By Aine McGlinchey
Since March 2020, all live music venues have had to close their doors due the Coronavirus Pandemic.
Musicians, bands and associated services within the industry have all been hit. As a result of the pandemic 64% of musicians are considering leaving their profession, according to a UK Music survey.
It revealed that on average musicians have lost £11,300 in cancelled bookings since March 2020. With the UK music industry employing almost 200,000 full-time jobs contributing to £5.8 billion to the UK economy in 2019. The employment includes sectors in music creators, music retail, recorded music, music representatives, music publishing and live music.
The survey also concluded that 41% of musicians have applied for a non-music job since March. And, for the remainder of 2020 40% of musicians have no bookings in their diary.
The survey was conducted by the online UK musician booking platform Encore Musicians, revealing how devastating the pandemic has been for many people working within the music industry.
Encore CEO and founder James McAulay says “The government must act now to make sure our musicians aren’t left behind.”
As 25% of musicians are not covered by the government’s scheme to help freelancers it has been a frustrating time for the people affected. The study highlights how the government is not doing enough to support musicians during this difficult time.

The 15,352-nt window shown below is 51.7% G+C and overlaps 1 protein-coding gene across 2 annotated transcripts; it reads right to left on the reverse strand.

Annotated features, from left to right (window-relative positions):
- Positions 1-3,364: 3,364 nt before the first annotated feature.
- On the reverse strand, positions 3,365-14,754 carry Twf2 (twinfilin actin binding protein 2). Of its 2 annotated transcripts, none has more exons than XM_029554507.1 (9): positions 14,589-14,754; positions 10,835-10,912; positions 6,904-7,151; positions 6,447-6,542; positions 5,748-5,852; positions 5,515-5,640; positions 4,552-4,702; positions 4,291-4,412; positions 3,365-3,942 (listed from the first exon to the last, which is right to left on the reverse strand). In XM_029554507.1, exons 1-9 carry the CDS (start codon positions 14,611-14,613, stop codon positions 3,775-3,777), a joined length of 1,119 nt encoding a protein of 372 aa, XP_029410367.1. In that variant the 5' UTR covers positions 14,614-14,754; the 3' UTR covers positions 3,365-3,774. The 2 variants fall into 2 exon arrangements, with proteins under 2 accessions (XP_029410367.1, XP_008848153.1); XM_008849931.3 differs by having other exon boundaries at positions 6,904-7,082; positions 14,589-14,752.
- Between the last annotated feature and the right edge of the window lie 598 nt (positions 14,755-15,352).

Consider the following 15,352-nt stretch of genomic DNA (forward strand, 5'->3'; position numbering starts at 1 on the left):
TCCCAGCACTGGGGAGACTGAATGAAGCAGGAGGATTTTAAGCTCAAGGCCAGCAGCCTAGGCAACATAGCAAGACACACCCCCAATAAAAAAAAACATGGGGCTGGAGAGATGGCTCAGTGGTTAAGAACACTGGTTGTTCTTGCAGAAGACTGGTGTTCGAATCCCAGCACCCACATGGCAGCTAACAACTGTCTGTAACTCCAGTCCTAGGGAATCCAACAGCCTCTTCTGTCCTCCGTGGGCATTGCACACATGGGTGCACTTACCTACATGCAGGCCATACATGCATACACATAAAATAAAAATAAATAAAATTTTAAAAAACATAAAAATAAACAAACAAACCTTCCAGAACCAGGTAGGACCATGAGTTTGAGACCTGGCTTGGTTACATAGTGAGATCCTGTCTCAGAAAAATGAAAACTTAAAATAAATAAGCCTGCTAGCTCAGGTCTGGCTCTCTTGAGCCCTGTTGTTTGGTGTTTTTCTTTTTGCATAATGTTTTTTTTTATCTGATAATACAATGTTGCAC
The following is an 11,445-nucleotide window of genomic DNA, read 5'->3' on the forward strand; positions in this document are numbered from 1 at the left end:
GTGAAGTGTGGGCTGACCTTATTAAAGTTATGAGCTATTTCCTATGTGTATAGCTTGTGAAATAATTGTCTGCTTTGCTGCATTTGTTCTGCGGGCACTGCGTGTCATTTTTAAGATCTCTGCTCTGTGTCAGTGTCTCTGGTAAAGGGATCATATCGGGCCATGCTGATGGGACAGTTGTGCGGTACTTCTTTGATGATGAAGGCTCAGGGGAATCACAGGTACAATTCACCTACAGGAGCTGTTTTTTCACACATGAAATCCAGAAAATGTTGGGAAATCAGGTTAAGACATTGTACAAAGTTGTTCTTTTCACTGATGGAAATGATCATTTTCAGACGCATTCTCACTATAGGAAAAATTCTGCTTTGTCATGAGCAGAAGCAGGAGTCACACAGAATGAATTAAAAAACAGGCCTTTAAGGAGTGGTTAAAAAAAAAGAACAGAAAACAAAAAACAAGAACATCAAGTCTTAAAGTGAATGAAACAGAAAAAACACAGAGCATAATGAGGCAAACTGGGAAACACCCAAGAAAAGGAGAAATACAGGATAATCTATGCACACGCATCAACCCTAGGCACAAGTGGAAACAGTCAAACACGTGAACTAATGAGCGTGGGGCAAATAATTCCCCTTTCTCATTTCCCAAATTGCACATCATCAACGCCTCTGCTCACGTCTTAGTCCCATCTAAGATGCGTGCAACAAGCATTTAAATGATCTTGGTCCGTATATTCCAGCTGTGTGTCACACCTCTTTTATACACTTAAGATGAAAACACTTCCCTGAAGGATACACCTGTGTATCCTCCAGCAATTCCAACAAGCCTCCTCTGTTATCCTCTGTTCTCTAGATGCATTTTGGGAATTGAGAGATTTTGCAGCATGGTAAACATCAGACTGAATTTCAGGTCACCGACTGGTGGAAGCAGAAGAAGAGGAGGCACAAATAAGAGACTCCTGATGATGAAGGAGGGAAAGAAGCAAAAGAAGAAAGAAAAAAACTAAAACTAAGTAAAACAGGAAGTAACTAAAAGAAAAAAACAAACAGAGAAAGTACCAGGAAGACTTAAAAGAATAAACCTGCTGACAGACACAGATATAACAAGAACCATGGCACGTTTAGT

With 41% respondents having not received any government support and 42% receiving support from non-governmental groups, mainly from the Musicians Unions or the charity Help Musicians UK.
For some musicians lockdown has been a time for them to be creative with what they can do to survive the pandemic while still making money. Many musicians have taken to online platforms to get their music out there by performing live on social media like on Facebook.
Kevin ‘Doc’ McCloskey of the band ‘Doc & Brady’ said he was ‘very happy and content to be providing entertainment for people during lockdown.’
He continued “We had quite a big demand to perform on Facebook, mainly from family and friends. A lot of local musicians started performing live on Facebook and we didn’t really consider it at the start, but as time went on it became something we were providing.”
Any musicians who have not availed of financial support from the government can find more information at https://www.musiciansunion.org.uk/.